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Old 08-08-2010, 05:32 PM   #1
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Default best butterfly shrub for michigan

Hi, y'all,

As a transplanted southerner, I'm getting pretty familiar with all the plants for North Carolina/zone 7b. My brother-in-law is visiting from Michigan, and loves all the butterflies I have, and asked what he should plant. He lives in zone 5b, Southern Michigan right by the lake. He isn't much of a gardener, so it needs to be something easy.

Any suggestions? I guess I'm getting a little lazy - I'm sure I could spend a few hours researching it, but I expect I'll here from the folks here amazingly fast with first hand experience on what really grows there. I really appreciate having friendly experts at my fingertips. Thank you!!
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Old 08-08-2010, 06:21 PM   #2
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Has to be a shrub? According to the Lepidopteran Ornamental Guide (Welcome to the Lepidopteran Ornamental Guide!), the top woody genuses that include shrubs for Lepidopteran host plants are Prunus (chokecherry, wild plum), Salix (willow), Malus (crabapple), and Vaccinium (blueberry, cranberry).
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Old 08-09-2010, 11:26 AM   #3
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Thanks for the link. It is a great site.

He was amazed at all the butterflies on my lantana, admittedly a non-native but far and away the favorite plant in my yard for nectaring. It almost always has 4-12 butterflies on it at any given time. If I can get him interested by planting a couple of good nectaring sources, then I can ease him into the concept of larval plants. He was very interested in all of the caterpillars I showed him off my my various plants, but really wants to have butterflies swarming his yard the way they are here this week.
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Old 08-09-2010, 11:34 AM   #4
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In my experience the really great nectar plants are usually forbs rather than shrubs, but that may just be a product of my limited experience. Joe-Pye weed, milkweed, mountainmint, goldenrod, & aster are examples of really good butterfly nectar plants that are native. Bees also love penstemon, columbine, obedient plant, turtlehead, coreopsis, yellow pimpernel, and golden alexander. American holly is also great for bees relatively early in the season. Some of these may also feed certain kinds of moths & butterflies, and some of them are also good for hummingbirds.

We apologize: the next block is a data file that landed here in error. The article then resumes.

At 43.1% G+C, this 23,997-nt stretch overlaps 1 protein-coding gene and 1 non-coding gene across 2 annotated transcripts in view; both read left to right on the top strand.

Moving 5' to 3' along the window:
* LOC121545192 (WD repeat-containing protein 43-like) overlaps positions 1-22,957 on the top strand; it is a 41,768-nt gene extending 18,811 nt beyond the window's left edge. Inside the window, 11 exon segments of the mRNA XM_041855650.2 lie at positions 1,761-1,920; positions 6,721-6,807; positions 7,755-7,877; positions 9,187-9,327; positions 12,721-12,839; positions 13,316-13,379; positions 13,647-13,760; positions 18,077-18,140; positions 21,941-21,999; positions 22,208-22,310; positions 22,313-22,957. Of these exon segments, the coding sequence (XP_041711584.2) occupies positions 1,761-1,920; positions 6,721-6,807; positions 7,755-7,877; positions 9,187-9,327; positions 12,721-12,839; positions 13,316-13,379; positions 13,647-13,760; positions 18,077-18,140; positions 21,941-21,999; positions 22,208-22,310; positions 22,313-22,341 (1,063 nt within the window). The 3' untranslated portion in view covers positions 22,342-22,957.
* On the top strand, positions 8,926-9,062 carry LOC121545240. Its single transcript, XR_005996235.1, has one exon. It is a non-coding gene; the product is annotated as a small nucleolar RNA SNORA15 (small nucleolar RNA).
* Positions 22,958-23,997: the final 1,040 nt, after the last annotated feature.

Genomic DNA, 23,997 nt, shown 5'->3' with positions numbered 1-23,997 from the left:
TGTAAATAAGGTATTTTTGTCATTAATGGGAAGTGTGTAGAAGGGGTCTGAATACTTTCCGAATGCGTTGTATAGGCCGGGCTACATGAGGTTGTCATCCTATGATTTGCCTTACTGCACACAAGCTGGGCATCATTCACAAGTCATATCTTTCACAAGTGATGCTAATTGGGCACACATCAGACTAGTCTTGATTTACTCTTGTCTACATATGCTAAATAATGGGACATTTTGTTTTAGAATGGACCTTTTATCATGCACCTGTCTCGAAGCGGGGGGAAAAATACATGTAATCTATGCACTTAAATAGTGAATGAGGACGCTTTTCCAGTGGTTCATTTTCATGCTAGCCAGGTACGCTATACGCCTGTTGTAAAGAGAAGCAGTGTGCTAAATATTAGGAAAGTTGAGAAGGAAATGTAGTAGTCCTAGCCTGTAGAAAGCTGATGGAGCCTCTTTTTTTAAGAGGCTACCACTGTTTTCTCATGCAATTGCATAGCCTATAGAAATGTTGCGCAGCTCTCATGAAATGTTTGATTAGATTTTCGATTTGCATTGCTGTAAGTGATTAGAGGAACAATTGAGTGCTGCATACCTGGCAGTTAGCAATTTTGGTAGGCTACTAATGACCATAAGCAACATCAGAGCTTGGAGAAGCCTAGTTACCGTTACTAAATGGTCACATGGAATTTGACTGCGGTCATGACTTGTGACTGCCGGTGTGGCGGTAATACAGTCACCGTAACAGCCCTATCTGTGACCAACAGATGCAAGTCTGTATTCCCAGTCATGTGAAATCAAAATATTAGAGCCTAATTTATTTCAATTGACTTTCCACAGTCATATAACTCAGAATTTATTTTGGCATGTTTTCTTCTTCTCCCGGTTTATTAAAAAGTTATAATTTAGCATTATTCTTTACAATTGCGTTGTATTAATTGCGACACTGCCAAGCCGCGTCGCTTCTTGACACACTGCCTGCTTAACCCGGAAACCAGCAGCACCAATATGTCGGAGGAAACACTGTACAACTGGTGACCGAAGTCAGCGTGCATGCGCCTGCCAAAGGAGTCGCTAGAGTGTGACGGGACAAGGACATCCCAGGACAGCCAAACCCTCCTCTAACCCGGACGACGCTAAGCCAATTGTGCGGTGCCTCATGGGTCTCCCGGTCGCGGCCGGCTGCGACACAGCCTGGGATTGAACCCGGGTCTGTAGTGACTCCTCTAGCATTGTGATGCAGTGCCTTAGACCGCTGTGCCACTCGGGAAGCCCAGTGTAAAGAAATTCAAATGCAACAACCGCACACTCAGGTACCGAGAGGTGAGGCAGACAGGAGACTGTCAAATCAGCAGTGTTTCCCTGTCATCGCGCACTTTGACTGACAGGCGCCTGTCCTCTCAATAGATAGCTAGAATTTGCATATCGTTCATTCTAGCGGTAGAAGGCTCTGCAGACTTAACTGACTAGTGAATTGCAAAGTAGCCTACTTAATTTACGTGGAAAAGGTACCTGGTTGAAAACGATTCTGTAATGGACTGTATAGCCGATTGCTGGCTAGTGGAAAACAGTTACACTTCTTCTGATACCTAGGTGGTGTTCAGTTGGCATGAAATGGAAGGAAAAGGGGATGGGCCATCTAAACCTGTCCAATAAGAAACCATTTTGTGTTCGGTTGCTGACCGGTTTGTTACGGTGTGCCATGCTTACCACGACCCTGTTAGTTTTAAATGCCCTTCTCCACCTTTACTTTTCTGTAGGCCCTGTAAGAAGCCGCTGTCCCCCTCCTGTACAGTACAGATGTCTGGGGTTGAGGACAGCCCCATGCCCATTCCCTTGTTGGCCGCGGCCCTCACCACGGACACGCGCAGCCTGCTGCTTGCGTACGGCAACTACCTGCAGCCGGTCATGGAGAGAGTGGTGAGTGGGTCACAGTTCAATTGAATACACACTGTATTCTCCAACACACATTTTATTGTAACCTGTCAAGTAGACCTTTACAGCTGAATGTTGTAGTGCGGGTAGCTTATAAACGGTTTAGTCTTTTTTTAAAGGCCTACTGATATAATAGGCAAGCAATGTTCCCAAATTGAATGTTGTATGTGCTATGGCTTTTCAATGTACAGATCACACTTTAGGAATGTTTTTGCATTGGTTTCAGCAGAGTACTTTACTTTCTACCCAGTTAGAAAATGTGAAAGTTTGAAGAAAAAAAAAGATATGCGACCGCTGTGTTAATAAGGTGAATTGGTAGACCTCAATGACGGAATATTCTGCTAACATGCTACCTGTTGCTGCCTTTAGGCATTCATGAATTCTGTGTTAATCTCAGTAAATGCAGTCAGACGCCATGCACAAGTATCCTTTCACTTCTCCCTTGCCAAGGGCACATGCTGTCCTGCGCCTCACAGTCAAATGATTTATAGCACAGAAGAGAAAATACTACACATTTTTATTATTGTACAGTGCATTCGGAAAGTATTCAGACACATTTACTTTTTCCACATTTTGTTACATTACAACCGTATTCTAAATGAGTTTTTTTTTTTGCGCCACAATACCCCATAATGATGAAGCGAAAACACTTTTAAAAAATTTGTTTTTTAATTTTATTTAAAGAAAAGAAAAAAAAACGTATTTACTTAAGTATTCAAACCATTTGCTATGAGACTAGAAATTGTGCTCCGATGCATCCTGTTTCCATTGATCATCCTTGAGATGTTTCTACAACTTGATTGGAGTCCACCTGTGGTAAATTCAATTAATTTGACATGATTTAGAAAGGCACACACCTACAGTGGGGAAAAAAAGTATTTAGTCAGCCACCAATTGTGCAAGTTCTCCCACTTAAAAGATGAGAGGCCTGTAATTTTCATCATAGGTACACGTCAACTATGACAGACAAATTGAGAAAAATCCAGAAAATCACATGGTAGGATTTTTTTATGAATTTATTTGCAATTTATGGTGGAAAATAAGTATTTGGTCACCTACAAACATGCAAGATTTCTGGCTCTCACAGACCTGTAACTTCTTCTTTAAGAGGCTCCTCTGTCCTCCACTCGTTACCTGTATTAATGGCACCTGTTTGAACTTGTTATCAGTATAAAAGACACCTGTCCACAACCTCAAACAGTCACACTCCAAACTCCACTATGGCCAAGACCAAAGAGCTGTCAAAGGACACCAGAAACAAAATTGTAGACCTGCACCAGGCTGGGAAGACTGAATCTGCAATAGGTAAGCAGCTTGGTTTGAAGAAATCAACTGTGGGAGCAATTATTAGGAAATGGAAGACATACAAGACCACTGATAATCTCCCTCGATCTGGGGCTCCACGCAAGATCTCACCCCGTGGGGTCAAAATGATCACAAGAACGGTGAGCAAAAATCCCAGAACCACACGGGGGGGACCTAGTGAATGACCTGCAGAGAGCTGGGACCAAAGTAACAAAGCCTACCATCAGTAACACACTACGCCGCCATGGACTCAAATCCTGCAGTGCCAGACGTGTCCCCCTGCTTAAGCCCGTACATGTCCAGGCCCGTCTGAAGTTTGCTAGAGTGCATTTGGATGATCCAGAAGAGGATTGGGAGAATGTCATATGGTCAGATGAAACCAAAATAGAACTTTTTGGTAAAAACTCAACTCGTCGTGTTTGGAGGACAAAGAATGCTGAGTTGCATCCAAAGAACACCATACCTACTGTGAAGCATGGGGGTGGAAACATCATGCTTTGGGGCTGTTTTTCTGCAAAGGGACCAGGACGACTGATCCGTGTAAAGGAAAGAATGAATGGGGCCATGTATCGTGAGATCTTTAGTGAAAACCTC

Oh, summersweet - Clethra alnifolia - is really good for all kinds of pollinators and is a shrub. It's native along the east coast and inland south (not where I am in Buffalo, NY).
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Old 08-09-2010, 02:28 PM   #5
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If forbs are okay then go for some Meadow Liatris, species name starts with an L. I have Monarchs all over mine now.
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Old 08-09-2010, 02:34 PM   #6
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As your brother-in-law if he is willing to create a butterfly garden and incorporate the species of wildflowers that the others have suggested. He would be creating biodiversity in the garden and attracting many different butterflies and other pollinators.

I think the Liatris species in question is ligustylis.
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Old 08-09-2010, 04:15 PM   #7
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Well remember Mi. has lakes on both sides Erie in the east Michigan in the west. More important is the soil sandy or clay. Better to stick with praire forbs as someone else said, It's best to understand the cat. food/nectar stop plants before planting or planning. Purple Coneflower,N.E Aster, and Lupine do well and Joepye Weed and Milkweed will also work. I recommond box elder, birch, and willow along with oaks and hackberry.
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Old 08-09-2010, 09:19 PM   #8
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Thanks for all the ideas. I have most of these on my lists for what I'm putting in my own garden here in NC, but wasn't sure they'd grow in MI. He is not much of a gardener, so it needs to be really simple. I just bought three Clethras today to plant when it cools down here. Will Clethra actually survive a Michigan winter - St Joseph, a mile from Lake Michigan, so much warmer than where Havalotta lives, but way colder than NC where I am. It says zone 5b on my map of the area. Their soil is pretty sandy, nothing like mine.
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Old 08-10-2010, 12:05 PM   #9
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The asters seem to be the best for attracting the butterflies on my property...More of a late season bloomer.
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Old 08-10-2010, 12:59 PM   #10
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The South-West side of the state [St. Joe] also gets alot of lake effect snow. Like Buffalo gets from lake Erie, The snow helps insulate the soil somewhat preventing frost heaving. So most cat/nectar forbs will have to be plants that like dry feet/roots. This leaves you with Oaks, Birch, and Conifers. However if he can plant Jack Pine he can attract the endangered Kirtland Warbler. I've heard Lupine does well in sandy soils and is a host plant for Blue Karners Butterfly,Also Endangered.

Last edited by sprucetree; 08-10-2010 at 01:00 PM. Reason: spelling
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